Designing Mobile Interfaces: Patterns for Interaction Design
Designing Mobile Interfaces: Patterns for Interaction Design is the comprehensive, platform-agnostic reference for your mobile design work. Whether you design or develop for smartphones, featurephones, tablets, or other touchscreen devices, common principles are discussed and codified as 76 universal interaction and interface patterns. Designing Mobile Interfaces has been translated into multiple languages, used to teach interactive design at universities, and guided the creation of countless apps, websites and even entire OSs like Firefox.
Each pattern explains the underlying psychology and physiology, describes best practices in implementation, and lists pitfalls and "best practices" you should watch out for and avoid. Every pattern is grouped with similar or optional patterns, and appendices detail key background information from typography to the principles of mobile networks. You get not just a list of designs and out of date screenshots, but have a base of knowledge to make up your own mind, and react to the always-changing mobile environment.
"Designing Mobile Interfaces is another stellar addition to O’Reilly’s essential interface books. Every mobile designer will want to have this thorough book on their shelf for reference." — Dan Saffer
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Read in other languages
Designing Mobile Interfaces has been translated into Russian, Chinese, Korean, and Italian. Other languages and editions
Read it Online
Or, you can just read the whole book right here on this wiki. Pretty much every bit of content from the book is posted online.
It is also regularly updated, especially the reference sections, so even if you buy the book check back for updates, and contact us with errors, suggestions or to get access to the wiki to add updates yourself.
Designing for Fingers, Touch & People
If there's anything I'm the expert on now, it's how people hold and touch their mobile phones and tablets. I'm trending towards fully writing a smallish book on it. I am working on it over hereabouts, but since it'll be a mess for a long while, just check out the Touch overview page for the most current complete articles, presentations, videos, guidelines and references.
Not Desktop, But Not Quite Mobile
Though the patterns in Designing Mobile Interfaces are supposed to be general enough to apply to kiosks, telematics, 10-foot Ui, etc. and my touch research originally was also, experts in those fields insist they just aren't the same. I have given in and in the interest of increasing knowledge, am going to start linking to the good stuff in related domains. If you know of a good info source for any of these, tell me about it and I'll add it.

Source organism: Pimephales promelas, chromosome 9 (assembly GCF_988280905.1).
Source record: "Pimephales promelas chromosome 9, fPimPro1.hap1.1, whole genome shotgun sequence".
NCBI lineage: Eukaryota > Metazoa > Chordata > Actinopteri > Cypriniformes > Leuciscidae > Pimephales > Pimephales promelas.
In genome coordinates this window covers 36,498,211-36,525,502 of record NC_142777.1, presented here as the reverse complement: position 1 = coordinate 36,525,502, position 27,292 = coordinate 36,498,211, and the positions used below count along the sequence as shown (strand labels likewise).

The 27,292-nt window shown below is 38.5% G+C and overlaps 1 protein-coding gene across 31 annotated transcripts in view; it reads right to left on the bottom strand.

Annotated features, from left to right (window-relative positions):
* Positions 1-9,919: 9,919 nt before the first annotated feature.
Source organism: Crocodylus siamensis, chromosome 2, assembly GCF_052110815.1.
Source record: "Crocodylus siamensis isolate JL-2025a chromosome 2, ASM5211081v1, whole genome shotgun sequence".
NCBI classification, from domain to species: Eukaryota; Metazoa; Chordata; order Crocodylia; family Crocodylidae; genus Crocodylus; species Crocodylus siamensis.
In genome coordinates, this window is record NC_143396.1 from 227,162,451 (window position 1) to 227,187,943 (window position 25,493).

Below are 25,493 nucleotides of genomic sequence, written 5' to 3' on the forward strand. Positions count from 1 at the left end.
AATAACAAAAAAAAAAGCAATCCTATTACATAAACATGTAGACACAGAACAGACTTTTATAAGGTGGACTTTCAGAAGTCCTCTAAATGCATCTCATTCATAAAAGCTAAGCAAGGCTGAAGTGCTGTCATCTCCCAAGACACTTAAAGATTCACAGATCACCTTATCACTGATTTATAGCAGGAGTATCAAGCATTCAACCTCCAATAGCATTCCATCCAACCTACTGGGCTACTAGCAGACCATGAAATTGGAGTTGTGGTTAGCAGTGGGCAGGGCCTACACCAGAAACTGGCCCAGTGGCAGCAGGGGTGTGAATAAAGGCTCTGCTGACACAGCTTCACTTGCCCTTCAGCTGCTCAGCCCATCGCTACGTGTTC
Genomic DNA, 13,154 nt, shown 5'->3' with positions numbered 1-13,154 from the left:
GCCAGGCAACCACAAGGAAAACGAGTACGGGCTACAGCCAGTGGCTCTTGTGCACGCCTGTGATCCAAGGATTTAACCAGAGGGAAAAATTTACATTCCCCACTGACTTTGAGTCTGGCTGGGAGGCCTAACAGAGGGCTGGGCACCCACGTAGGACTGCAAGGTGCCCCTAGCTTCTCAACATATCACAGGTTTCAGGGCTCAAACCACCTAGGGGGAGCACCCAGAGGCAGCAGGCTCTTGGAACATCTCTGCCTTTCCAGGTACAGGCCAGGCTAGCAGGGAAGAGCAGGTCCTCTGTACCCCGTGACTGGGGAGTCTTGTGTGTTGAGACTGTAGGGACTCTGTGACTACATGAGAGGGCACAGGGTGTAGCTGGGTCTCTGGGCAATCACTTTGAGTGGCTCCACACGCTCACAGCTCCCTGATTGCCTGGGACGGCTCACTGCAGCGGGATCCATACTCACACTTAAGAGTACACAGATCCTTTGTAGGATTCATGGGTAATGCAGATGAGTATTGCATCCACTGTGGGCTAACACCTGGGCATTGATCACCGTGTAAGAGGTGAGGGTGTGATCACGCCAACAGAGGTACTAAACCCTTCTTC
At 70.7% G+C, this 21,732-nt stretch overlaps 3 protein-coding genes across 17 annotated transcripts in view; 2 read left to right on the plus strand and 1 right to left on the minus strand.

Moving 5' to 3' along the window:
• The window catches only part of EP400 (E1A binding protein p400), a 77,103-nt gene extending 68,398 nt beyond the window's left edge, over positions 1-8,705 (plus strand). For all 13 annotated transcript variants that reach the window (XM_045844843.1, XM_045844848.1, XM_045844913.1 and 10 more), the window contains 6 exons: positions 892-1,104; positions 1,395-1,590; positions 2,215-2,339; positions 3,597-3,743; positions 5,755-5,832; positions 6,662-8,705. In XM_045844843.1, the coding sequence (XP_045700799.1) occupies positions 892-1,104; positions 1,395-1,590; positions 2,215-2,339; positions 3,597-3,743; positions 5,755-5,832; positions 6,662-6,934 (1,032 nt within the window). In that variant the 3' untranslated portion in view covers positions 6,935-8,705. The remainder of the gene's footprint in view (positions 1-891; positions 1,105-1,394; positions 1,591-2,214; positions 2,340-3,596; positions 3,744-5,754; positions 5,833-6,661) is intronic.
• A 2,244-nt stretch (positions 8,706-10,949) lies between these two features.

Kiosks even if they are made by strapping an iPad to the wall, have different context, and different environmentally-derived interactions. Design them differently.
Designing Software for Kiosks by Studio IQ. Good tips. Keep bugging them, and maybe we'll get a full repository of info out of them.
10-foot-UI is any interactive experience viewed from a distance. The usual assumption is a TV in a living room. Smart TVs have brought this out of the game console, and made it more mainstream. Your website is getting viewed at 10 foot range, in group settings.
Global Experience Language - TV by the BBC - Style guides and many guidelines and principles for TV graphics and interactive TV.
Building for Android TV: Because sometimes documentation is not enough. by Sebastiano Gottardo
TV Screen Sizes by popularity of Web viewing, September 2013
Games No matter what they are on, game design is a bit different. Different enough I did not cover it in anything else in this book. Game design resources (TBD) should be referenced generally.
That Game's UX terrific blog on gaming, with all sorts of great UX principles applied or reviewed.
Designing Better Controls for the Touchscreen Experience from Gamasutra.
Augmented Reality - Not really a platform like the others, I have seen enough good stuff that is really pushing the bounds of what we think of as interaction and interface that I think AR also needs a separate and robust set of standards. I have also used an Occulus Rift and it. Is. Awesome. AR and VR is maybe going to happen and we need to not be surprised by it and muddle through this transition. We need standards. Now.
Speaking Engagments, Presentations, Webcasts...
Eric works in Sydney, Australia. Steven lives in the Kansas City, Missouri (US) area.
We're pretty busy with day jobs, freelance jobs and so on. But if we're scheduled to go somewhere and talk about anything remotely related to mobile (and it's an open meeting you can come to) we'll post it here.
Mentions, Reviews & Other Writing
We (and especially Steven) write a lot still. Here we've gathered a list of articles of note, articles in which we're mentioned or interviewed, and reviews or other important mentions of this book.